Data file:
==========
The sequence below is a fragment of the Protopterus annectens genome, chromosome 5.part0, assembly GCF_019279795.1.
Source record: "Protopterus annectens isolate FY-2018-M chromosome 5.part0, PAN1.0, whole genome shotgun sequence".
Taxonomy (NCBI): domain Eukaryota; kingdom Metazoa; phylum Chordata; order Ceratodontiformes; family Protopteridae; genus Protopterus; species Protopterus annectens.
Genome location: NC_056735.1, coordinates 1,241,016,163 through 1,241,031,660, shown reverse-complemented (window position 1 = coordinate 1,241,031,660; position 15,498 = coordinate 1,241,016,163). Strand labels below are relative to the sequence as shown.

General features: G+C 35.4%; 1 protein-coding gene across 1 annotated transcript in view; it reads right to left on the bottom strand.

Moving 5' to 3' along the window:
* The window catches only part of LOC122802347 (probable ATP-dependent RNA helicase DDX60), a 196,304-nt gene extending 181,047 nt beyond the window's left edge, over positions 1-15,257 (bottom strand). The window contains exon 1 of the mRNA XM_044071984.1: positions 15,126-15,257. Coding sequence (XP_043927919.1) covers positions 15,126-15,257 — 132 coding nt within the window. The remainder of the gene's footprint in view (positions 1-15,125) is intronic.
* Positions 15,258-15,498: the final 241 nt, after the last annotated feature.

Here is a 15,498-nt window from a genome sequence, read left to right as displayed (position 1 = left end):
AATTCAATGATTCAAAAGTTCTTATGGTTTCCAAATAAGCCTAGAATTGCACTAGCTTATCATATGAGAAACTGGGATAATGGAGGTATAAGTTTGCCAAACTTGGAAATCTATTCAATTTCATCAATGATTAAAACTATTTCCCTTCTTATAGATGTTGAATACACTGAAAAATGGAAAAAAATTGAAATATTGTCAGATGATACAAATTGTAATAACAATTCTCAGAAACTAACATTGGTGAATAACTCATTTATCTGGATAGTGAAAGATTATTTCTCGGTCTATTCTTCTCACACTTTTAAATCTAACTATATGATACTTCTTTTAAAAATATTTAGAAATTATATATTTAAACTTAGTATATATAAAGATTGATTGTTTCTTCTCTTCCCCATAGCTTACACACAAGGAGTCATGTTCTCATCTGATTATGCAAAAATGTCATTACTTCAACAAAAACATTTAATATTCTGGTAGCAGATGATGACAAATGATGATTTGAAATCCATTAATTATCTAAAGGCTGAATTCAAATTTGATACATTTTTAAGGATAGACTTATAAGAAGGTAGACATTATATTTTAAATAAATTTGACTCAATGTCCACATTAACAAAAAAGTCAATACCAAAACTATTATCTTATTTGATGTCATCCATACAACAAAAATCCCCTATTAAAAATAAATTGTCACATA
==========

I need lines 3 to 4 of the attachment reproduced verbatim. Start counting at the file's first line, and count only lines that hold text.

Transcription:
Taxonomy (NCBI): domain Eukaryota; kingdom Metazoa; phylum Chordata; order Ceratodontiformes; family Protopteridae; genus Protopterus; species Protopterus annectens.
Genome location: NC_056735.1, coordinates 1,241,016,163 through 1,241,031,660, shown reverse-complemented (window position 1 = coordinate 1,241,031,660; position 15,498 = coordinate 1,241,016,163). Strand labels below are relative to the sequence as shown.